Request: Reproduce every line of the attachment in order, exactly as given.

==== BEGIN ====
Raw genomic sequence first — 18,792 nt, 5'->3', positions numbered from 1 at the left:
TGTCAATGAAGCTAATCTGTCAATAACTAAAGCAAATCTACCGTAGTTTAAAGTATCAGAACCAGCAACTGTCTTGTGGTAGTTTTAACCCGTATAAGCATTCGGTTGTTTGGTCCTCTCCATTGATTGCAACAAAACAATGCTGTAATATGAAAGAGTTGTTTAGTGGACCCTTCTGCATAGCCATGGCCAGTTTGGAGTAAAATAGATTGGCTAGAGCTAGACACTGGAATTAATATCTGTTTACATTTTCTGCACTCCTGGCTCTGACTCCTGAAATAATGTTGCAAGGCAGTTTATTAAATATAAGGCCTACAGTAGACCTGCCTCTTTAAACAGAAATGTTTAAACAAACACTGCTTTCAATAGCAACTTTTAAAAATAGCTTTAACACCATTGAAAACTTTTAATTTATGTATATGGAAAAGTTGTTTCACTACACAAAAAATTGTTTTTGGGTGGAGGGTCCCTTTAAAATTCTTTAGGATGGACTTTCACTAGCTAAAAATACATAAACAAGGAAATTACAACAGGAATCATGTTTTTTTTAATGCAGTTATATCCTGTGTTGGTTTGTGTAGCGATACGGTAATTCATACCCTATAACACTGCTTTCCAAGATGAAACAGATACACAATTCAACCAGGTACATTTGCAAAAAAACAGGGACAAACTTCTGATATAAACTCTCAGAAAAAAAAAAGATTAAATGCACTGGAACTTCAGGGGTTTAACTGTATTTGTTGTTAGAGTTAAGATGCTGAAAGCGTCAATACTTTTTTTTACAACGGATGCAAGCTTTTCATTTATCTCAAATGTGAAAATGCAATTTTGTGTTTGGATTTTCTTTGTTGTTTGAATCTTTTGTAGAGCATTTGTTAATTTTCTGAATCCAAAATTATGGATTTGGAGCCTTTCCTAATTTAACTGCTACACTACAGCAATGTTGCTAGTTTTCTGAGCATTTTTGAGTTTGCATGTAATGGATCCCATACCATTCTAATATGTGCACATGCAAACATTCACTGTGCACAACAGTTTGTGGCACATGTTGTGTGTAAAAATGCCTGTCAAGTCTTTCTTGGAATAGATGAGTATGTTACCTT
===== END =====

Raw genomic sequence first — 18,792 nt, 5'->3', positions numbered from 1 at the left:
TGTCAATGAAGCTAATCTGTCAATAACTAAAGCAAATCTACCGTAGTTTAAAGTATCAGAACCAGCAACTGTCTTGTGGTAGTTTTAACCCGTATAAGCATTCGGTTGTTTGGTCCTCTCCATTGATTGCAACAAAACAATGCTGTAATATGAAAGAGTTGTTTAGTGGACCCTTCTGCATAGCCATGGCCAGTTTGGAGTAAAATAGATTGGCTAGAGCTAGACACTGGAATTAATATCTGTTTACATTTTCTGCACTCCTGGCTCTGACTCCTGAAATAATGTTGCAAGGCAGTTTATTAAATATAAGGCCTACAGTAGACCTGCCTCTTTAAACAGAAATGTTTAAACAAACACTGCTTTCAATAGCAACTTTTAAAAATAGCTTTAACACCATTGAAAACTTTTAATTTATGTATATGGAAAAGTTGTTTCACTACACAAAAAATTGTTTTTGGGTGGAGGGTCCCTTTAAAATTCTTTAGGATGGACTTTCACTAGCTAAAAATACATAAACAAGGAAATTACAACAGGAATCATGTTTTTTTTAATGCAGTTATATCCTGTGTTGGTTTGTGTAGCGATACGGTAATTCATACCCTATAACACTGCTTTCCAAGATGAAACAGATACACAATTCAACCAGGTACATTTGCAAAAAAACAGGGACAAACTTCTGATATAAACTCTCAGAAAAAAAAAAGATTAAATGCACTGGAACTTCAGGGGTTTAACTGTATTTGTTGTTAGAGTTAAGATGCTGAAAGCGTCAATACTTTTTTTTACAACGGATGCAAGCTTTTCATTTATCTCAAATGTGAAAATGCAATTTTGTGTTTGGATTTTCTTTGTTGTTTGAATCTTTTGTAGAGCATTTGTTAATTTTCTGAATCCAAAATTATGGATTTGGAGCCTTTCCTAATTTAACTGCTACACTACAGCAATGTTGCTAGTTTTCTGAGCATTTTTGAGTTTGCATGTAATGGATCCCATACCATTCTAATATGTGCACATGCAAACATTCACTGTGCACAACAGTTTGTGGCACATGTTGTGTGTAAAAATGCCTGTCAAGTCTTTCTTGGAATAGATGAGTATGTTACCTT